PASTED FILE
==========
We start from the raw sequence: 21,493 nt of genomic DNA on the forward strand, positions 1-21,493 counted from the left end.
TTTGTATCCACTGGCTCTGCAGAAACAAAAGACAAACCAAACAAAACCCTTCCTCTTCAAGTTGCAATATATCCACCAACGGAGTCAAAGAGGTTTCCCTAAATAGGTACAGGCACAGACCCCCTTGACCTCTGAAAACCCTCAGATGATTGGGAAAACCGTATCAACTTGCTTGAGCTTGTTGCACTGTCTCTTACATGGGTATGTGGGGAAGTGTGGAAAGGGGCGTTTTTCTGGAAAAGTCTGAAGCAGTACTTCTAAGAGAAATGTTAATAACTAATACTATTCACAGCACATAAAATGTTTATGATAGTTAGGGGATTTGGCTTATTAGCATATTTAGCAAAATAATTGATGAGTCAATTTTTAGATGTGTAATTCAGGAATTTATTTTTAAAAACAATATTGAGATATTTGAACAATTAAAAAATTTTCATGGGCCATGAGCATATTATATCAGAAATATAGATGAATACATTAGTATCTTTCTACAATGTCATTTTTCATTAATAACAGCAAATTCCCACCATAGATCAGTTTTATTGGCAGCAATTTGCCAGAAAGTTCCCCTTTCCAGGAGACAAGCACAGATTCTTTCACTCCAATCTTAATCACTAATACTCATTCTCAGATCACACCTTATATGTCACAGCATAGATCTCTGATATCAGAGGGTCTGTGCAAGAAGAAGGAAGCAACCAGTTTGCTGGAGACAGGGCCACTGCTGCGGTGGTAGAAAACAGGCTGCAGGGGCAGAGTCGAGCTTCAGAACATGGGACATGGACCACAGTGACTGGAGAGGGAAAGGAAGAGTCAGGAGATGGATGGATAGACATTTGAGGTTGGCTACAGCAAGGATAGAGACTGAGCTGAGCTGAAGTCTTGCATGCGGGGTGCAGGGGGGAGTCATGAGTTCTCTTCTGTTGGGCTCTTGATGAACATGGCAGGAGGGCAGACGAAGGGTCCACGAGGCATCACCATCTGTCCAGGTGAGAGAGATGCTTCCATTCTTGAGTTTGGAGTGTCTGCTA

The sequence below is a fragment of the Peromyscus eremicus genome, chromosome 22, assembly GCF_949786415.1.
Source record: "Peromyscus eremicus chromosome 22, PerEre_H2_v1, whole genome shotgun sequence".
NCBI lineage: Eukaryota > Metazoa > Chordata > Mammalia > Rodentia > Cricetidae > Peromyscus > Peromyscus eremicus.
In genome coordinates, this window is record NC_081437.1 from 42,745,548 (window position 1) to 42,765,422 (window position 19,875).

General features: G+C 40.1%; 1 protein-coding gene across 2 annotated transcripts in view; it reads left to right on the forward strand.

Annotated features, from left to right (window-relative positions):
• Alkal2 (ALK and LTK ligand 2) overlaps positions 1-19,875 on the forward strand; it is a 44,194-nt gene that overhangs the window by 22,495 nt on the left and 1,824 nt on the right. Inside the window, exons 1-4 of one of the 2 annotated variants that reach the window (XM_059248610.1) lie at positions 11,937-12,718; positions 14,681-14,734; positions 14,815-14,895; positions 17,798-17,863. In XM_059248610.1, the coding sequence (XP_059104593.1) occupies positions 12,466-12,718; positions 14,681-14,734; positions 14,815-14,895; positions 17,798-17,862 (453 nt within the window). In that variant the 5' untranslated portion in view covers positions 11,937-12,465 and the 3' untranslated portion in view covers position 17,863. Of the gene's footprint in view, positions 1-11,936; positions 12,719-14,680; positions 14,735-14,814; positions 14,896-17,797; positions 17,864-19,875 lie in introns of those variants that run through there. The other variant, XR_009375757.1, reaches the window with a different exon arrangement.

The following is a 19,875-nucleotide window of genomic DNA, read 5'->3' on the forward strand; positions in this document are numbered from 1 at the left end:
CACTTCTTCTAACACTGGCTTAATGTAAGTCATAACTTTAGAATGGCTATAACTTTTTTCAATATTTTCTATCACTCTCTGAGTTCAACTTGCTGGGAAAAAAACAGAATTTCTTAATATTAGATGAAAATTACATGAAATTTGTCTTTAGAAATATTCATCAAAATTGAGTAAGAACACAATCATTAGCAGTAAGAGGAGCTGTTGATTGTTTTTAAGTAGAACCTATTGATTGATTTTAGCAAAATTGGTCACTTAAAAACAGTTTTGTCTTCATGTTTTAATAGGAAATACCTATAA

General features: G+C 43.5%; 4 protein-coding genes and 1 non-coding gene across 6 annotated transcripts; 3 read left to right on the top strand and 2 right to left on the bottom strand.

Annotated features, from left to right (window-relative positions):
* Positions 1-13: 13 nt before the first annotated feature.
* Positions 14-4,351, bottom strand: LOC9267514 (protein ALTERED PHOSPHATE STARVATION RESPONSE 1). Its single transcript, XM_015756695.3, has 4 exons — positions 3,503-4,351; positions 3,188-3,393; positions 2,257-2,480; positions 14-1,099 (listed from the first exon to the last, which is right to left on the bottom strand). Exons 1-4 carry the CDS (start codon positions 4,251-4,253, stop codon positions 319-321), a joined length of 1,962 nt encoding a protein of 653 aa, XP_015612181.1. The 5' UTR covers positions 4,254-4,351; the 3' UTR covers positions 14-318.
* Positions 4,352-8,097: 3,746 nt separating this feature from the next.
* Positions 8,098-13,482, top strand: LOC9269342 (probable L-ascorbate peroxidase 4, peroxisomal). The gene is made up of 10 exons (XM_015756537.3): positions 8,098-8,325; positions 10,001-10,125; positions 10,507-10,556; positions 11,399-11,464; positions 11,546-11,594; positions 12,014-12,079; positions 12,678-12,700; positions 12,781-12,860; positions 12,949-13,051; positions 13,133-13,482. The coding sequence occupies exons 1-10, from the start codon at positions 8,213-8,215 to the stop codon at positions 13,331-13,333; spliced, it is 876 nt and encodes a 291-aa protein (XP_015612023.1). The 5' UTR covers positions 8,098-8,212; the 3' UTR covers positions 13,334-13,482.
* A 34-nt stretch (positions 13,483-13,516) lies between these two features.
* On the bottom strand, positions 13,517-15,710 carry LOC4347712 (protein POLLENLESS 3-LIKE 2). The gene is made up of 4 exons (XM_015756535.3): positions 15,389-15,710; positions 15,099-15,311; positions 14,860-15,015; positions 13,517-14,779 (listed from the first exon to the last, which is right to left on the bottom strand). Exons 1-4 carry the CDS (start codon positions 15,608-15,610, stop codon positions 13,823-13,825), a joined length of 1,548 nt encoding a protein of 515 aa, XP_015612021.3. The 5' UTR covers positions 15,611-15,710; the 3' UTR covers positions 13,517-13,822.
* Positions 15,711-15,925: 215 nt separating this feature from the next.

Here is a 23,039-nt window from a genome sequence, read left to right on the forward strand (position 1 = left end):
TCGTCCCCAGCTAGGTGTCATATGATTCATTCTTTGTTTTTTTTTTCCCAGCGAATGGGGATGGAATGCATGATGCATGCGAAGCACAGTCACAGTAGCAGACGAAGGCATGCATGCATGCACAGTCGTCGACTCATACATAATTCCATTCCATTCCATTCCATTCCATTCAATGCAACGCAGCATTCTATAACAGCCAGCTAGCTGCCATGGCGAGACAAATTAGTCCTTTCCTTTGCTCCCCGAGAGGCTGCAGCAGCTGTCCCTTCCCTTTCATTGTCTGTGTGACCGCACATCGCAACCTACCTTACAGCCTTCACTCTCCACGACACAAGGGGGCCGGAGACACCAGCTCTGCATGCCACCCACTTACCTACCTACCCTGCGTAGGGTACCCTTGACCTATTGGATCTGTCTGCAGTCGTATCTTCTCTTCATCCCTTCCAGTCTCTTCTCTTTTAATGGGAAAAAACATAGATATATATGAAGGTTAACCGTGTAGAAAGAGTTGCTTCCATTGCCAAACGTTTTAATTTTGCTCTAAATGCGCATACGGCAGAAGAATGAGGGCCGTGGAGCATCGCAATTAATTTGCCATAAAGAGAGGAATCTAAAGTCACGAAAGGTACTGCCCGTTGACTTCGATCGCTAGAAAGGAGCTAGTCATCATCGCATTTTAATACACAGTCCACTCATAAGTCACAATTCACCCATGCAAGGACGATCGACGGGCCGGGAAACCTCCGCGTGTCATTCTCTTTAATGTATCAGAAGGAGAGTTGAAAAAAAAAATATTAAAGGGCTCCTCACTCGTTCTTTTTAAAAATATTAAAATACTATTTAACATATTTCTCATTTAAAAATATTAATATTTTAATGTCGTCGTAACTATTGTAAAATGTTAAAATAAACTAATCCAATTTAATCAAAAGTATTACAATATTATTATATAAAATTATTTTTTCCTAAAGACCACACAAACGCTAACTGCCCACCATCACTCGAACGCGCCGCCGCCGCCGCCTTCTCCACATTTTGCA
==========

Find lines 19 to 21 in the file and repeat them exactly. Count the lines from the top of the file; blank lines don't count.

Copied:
* On the bottom strand, positions 13,517-15,710 carry LOC4347712 (protein POLLENLESS 3-LIKE 2). The gene is made up of 4 exons (XM_015756535.3): positions 15,389-15,710; positions 15,099-15,311; positions 14,860-15,015; positions 13,517-14,779 (listed from the first exon to the last, which is right to left on the bottom strand). Exons 1-4 carry the CDS (start codon positions 15,608-15,610, stop codon positions 13,823-13,825), a joined length of 1,548 nt encoding a protein of 515 aa, XP_015612021.3. The 5' UTR covers positions 15,611-15,710; the 3' UTR covers positions 13,517-13,822.
* Positions 15,711-15,925: 215 nt separating this feature from the next.

Here is a 23,039-nt window from a genome sequence, read left to right on the forward strand (position 1 = left end):